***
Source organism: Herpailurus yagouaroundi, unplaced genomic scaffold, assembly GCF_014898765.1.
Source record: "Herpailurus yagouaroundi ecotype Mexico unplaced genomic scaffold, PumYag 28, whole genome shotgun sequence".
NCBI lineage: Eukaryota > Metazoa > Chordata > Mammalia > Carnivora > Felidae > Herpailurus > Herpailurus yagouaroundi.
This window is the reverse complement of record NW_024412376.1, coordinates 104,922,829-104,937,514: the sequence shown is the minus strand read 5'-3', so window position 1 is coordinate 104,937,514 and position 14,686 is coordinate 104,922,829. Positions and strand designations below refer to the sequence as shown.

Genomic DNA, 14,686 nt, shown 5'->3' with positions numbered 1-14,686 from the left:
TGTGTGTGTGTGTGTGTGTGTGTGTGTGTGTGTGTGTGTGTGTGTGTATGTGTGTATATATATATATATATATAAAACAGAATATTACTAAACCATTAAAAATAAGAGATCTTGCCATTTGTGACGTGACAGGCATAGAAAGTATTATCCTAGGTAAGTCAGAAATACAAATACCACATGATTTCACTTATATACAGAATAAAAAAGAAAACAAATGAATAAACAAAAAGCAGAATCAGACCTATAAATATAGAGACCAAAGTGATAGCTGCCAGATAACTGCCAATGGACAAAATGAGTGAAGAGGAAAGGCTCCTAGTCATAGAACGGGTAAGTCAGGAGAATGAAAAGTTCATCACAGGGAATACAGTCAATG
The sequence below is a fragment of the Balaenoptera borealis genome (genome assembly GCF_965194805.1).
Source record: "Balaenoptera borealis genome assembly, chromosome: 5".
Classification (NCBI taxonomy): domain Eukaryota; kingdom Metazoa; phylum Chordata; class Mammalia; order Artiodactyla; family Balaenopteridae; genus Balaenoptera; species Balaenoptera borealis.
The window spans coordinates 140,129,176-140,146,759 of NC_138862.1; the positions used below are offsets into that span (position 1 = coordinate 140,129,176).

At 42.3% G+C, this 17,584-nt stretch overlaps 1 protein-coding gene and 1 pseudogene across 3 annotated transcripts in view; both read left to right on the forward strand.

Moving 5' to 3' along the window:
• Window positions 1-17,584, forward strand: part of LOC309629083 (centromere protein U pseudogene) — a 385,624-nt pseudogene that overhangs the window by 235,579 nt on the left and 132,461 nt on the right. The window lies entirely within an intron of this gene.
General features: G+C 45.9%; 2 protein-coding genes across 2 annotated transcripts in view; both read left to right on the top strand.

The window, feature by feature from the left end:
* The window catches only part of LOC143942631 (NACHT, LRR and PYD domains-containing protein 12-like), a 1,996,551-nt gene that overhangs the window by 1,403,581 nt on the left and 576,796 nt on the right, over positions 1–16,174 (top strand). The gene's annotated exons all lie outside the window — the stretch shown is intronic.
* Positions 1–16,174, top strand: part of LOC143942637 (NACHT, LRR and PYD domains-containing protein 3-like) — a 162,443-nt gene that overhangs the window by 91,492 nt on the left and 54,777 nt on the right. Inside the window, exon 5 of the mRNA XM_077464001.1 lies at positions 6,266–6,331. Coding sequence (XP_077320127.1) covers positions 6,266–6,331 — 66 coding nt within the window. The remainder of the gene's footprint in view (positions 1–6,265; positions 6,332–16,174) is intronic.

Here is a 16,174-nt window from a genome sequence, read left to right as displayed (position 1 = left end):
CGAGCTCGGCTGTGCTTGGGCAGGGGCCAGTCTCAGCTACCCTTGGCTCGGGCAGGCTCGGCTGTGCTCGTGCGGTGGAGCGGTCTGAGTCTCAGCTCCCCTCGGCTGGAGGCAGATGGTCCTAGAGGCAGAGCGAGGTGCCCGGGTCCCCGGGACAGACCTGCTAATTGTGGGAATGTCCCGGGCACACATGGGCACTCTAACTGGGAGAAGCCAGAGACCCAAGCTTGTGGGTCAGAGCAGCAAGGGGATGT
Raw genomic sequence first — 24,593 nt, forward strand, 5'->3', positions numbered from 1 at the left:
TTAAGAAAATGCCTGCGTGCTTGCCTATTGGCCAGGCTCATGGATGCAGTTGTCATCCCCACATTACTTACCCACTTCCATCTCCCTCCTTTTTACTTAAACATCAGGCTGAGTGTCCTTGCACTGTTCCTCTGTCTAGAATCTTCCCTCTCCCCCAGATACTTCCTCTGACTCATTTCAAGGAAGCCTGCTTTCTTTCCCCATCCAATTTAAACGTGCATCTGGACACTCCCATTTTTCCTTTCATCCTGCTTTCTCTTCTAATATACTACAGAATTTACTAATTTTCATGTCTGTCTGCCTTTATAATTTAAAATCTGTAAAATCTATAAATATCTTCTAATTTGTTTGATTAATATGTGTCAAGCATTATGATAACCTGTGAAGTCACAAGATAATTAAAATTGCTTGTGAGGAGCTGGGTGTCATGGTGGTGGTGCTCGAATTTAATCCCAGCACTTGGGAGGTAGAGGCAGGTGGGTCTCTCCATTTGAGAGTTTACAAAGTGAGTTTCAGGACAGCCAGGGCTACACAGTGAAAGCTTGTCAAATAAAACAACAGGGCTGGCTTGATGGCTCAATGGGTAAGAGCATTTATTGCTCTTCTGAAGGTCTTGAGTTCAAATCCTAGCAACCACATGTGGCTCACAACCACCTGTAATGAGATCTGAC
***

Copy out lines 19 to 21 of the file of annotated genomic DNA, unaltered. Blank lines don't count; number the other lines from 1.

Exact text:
CGAGCTCGGCTGTGCTTGGGCAGGGGCCAGTCTCAGCTACCCTTGGCTCGGGCAGGCTCGGCTGTGCTCGTGCGGTGGAGCGGTCTGAGTCTCAGCTCCCCTCGGCTGGAGGCAGATGGTCCTAGAGGCAGAGCGAGGTGCCCGGGTCCCCGGGACAGACCTGCTAATTGTGGGAATGTCCCGGGCACACATGGGCACTCTAACTGGGAGAAGCCAGAGACCCAAGCTTGTGGGTCAGAGCAGCAAGGGGATGT
Raw genomic sequence first — 24,593 nt, forward strand, 5'->3', positions numbered from 1 at the left:
TTAAGAAAATGCCTGCGTGCTTGCCTATTGGCCAGGCTCATGGATGCAGTTGTCATCCCCACATTACTTACCCACTTCCATCTCCCTCCTTTTTACTTAAACATCAGGCTGAGTGTCCTTGCACTGTTCCTCTGTCTAGAATCTTCCCTCTCCCCCAGATACTTCCTCTGACTCATTTCAAGGAAGCCTGCTTTCTTTCCCCATCCAATTTAAACGTGCATCTGGACACTCCCATTTTTCCTTTCATCCTGCTTTCTCTTCTAATATACTACAGAATTTACTAATTTTCATGTCTGTCTGCCTTTATAATTTAAAATCTGTAAAATCTATAAATATCTTCTAATTTGTTTGATTAATATGTGTCAAGCATTATGATAACCTGTGAAGTCACAAGATAATTAAAATTGCTTGTGAGGAGCTGGGTGTCATGGTGGTGGTGCTCGAATTTAATCCCAGCACTTGGGAGGTAGAGGCAGGTGGGTCTCTCCATTTGAGAGTTTACAAAGTGAGTTTCAGGACAGCCAGGGCTACACAGTGAAAGCTTGTCAAATAAAACAACAGGGCTGGCTTGATGGCTCAATGGGTAAGAGCATTTATTGCTCTTCTGAAGGTCTTGAGTTCAAATCCTAGCAACCACATGTGGCTCACAACCACCTGTAATGAGATCTGAC